The United States incarcerates a higher percent of its citizens than any country in the world, and we have the biggest prison population in the world. We have the highest recidivism rate, too—70 percent of our inmates are back in prison within three years. So we do a bad job all around.
Are there many job-training or educational programs in place for prisoners?
JB: The prisons are so over-crowded they’re not educating people or giving them skills. Politicians are always trying to cut programs in prisons, saying, why should inmates get this? And the answer to that question is: because it’s in our best interest. Because I’d rather the guy gets out and gets a job than comes and steals my car.
Why is it so difficult to get someone exonerated?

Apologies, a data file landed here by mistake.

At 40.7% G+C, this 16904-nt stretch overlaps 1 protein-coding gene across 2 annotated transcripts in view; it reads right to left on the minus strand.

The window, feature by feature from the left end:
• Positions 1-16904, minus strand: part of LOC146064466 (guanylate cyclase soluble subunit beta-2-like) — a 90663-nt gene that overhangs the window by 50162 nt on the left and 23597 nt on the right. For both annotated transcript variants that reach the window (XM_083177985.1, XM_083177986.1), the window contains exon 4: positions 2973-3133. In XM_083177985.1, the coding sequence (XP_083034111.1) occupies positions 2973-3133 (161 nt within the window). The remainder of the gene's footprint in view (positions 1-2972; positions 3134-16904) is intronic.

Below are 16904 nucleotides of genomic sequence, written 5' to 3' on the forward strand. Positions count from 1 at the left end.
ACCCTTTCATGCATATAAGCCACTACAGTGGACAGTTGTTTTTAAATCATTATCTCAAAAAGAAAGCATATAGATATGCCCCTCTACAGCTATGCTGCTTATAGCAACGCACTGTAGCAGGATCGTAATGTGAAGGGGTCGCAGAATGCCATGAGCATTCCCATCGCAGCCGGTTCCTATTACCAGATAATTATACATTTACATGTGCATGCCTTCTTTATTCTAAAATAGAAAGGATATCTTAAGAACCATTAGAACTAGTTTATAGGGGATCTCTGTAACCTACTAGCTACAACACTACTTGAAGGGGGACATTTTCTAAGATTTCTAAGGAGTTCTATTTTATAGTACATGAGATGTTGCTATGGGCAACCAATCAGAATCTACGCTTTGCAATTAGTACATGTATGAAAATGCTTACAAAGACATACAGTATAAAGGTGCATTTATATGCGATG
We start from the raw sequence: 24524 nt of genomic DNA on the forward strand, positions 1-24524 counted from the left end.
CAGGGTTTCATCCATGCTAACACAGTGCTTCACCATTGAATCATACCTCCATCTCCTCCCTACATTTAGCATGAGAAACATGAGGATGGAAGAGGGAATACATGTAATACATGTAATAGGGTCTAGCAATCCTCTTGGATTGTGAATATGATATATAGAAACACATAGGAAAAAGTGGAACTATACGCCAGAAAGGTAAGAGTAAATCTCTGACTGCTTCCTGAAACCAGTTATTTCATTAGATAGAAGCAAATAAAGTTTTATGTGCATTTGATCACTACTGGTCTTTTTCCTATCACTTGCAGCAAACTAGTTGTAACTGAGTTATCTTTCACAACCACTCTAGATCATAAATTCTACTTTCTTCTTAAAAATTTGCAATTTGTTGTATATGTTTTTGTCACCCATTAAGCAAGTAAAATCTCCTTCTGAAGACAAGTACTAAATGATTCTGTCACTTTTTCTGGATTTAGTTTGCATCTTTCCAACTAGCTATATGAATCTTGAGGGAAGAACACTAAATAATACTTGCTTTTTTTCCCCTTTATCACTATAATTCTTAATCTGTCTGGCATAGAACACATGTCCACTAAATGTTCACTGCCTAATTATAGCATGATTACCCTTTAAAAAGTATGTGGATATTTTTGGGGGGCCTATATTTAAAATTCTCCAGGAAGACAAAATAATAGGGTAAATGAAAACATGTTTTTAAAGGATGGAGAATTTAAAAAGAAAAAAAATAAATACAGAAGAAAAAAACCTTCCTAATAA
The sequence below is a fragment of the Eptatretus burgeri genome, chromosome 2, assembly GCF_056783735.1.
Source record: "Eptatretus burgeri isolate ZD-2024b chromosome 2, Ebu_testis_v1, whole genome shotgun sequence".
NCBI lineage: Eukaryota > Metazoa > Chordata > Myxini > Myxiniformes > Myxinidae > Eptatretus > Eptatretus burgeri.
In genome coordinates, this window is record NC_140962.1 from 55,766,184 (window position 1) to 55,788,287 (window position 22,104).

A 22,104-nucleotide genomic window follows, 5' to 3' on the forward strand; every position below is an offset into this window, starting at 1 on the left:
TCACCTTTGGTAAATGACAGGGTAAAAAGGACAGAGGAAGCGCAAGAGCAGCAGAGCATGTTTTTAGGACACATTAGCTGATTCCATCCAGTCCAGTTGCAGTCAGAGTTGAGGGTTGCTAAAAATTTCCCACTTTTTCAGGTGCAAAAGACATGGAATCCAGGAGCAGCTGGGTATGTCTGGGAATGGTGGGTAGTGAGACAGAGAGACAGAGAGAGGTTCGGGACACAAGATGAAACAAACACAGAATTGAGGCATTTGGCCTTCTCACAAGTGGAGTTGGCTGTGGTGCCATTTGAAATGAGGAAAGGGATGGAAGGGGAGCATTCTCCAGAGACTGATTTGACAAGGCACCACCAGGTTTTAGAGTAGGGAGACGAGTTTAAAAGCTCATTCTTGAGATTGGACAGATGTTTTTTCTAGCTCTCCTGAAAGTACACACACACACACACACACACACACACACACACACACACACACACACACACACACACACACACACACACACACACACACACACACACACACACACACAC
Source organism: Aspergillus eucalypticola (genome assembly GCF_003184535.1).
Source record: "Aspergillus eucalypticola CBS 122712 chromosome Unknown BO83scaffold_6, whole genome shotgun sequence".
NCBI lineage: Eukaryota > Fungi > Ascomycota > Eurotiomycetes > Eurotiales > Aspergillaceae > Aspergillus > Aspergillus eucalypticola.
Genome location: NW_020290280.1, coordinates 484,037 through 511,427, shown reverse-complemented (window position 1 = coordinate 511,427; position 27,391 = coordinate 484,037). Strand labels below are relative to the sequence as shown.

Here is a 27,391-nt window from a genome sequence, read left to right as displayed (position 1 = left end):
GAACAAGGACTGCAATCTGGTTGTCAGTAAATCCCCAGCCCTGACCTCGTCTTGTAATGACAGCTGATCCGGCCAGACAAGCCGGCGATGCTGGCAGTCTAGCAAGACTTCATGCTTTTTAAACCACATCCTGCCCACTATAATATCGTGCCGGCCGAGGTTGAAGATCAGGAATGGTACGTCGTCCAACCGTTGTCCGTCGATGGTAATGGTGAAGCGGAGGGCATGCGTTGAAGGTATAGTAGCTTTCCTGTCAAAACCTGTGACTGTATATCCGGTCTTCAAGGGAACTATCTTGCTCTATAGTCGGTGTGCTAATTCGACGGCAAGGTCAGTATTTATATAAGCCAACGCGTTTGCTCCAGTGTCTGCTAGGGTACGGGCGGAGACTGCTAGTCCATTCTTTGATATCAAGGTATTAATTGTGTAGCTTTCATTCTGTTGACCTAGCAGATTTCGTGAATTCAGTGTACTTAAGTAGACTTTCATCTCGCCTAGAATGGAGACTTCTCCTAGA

JB: [After a conviction] the burden of proof is so high. We have to have new evidence that completely undermines the prosecution’s case and points unerringly to innocence. Outside of DNA cases that’s very hard, even if we’re 100 percent sure the person is innocent and we’ve talked to all the witnesses, there’s no way to get the case re-opened. DNA has pointed out that innocent people get convicted and that lots of times the witnesses make mistakes. We even know why they make mistakes. But there are very few cases where DNA is involved—all the same problems exist in those cases, too, it’s just there’s no way to prove it. The old saying is, "It’s not what you know, it’s what you can prove." It’s frustrating.I think we do a great job at the Innocence Project, but the truth is, if these guys weren’t really determined and wrote to us and tried to get help from everybody, it would be very difficult for them ever to be exonerated. And Herman is an exception because of who he is. The system has done nothing but run over him his whole life. You’d think, Why the hell would he ever want to do anything again except be bitter and angry? Instead he just says, "Nope, I didn’t get myself in this situation but I’m getting myself out."